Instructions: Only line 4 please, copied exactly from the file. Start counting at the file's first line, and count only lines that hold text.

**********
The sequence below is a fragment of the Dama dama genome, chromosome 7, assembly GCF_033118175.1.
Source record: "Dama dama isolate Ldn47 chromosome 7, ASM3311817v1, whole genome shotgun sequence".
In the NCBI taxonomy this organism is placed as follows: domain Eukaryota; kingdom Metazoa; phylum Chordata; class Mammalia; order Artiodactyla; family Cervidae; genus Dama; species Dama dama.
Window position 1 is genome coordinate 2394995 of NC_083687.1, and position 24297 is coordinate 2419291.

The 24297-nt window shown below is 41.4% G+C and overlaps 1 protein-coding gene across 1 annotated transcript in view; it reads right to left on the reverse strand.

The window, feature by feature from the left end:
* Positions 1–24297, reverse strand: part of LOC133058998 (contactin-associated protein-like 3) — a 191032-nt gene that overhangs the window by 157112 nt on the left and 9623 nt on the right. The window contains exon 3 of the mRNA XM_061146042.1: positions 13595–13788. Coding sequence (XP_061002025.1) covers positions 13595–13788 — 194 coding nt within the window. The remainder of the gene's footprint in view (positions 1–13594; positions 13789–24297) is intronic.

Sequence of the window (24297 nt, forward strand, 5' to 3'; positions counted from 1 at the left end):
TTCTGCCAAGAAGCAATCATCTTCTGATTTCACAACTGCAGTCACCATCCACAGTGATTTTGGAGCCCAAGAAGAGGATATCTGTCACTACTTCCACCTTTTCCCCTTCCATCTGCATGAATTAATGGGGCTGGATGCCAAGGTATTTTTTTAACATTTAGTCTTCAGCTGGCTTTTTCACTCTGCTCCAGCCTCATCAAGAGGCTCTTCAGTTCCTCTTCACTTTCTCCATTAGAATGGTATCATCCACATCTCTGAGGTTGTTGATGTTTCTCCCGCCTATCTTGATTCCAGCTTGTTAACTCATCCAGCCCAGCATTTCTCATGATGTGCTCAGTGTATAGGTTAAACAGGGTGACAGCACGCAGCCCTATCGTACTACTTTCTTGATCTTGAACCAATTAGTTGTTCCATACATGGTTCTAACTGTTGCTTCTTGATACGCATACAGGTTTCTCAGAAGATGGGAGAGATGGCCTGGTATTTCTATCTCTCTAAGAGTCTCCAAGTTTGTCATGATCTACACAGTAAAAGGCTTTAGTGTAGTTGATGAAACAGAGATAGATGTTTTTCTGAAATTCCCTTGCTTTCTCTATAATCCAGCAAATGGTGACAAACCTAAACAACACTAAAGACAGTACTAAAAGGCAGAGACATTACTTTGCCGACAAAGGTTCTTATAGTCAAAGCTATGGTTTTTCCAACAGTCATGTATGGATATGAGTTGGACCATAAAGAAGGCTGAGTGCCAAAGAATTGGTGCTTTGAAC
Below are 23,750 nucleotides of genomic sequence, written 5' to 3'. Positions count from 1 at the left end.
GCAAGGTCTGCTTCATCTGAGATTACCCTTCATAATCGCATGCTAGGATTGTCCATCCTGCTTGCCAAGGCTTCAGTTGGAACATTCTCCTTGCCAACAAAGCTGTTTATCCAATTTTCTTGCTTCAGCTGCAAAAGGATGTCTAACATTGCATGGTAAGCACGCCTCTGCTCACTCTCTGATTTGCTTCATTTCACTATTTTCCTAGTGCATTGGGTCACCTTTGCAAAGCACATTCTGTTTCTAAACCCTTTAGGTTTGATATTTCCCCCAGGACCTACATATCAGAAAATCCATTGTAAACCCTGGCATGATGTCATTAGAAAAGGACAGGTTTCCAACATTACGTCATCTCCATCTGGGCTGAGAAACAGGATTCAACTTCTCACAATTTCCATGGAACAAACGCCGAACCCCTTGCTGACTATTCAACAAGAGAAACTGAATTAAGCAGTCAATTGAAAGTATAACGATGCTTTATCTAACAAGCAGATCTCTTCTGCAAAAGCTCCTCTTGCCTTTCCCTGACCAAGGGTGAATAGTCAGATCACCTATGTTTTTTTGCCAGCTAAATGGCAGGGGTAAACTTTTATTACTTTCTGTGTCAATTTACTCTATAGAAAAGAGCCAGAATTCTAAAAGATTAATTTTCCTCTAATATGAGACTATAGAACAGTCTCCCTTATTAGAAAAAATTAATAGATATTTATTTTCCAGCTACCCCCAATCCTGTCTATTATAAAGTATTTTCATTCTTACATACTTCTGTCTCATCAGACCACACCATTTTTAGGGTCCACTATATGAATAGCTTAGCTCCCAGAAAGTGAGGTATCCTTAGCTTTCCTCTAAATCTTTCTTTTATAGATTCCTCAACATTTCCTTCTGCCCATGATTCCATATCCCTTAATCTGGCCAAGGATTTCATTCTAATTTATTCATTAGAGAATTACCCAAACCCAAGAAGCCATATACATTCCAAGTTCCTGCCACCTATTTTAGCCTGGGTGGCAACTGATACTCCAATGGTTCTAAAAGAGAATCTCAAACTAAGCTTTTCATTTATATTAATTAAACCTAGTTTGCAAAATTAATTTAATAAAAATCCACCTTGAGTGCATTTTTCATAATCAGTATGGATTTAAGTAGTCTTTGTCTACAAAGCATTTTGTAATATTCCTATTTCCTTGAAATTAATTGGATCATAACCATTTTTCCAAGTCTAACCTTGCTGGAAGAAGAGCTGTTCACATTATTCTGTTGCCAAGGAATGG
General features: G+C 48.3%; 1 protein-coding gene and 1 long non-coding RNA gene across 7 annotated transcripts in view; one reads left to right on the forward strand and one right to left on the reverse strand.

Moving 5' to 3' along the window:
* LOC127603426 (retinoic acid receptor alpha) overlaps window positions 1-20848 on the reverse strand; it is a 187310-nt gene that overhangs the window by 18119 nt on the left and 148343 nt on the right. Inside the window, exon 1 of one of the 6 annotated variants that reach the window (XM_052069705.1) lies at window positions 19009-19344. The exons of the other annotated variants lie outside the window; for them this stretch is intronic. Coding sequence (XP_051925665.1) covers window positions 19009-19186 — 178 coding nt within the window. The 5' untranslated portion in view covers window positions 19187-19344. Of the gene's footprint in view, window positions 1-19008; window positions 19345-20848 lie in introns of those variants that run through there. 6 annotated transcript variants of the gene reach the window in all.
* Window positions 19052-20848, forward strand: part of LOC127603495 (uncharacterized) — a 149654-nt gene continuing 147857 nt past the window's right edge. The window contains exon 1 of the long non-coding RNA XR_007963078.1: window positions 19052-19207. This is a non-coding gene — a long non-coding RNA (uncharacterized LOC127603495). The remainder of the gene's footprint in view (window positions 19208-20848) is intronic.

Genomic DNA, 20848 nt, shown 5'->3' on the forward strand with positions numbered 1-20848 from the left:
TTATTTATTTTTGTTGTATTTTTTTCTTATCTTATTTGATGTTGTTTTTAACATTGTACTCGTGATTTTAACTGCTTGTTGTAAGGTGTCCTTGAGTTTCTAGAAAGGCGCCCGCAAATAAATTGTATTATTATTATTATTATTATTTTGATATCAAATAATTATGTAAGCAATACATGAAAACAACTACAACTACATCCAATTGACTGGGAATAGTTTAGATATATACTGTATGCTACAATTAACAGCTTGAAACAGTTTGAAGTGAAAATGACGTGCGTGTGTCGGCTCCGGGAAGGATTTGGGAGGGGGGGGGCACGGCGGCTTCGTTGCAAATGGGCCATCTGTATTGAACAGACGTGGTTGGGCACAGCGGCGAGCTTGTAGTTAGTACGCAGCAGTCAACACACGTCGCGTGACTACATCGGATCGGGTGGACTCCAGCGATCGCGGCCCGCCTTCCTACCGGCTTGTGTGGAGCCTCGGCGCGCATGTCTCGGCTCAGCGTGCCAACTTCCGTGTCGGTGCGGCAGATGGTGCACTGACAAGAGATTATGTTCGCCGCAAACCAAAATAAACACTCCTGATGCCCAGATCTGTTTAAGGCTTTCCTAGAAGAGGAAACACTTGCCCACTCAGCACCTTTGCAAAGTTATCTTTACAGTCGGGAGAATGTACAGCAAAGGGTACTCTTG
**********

Window position 1 is genome coordinate 2394995 of NC_083687.1, and position 24297 is coordinate 2419291.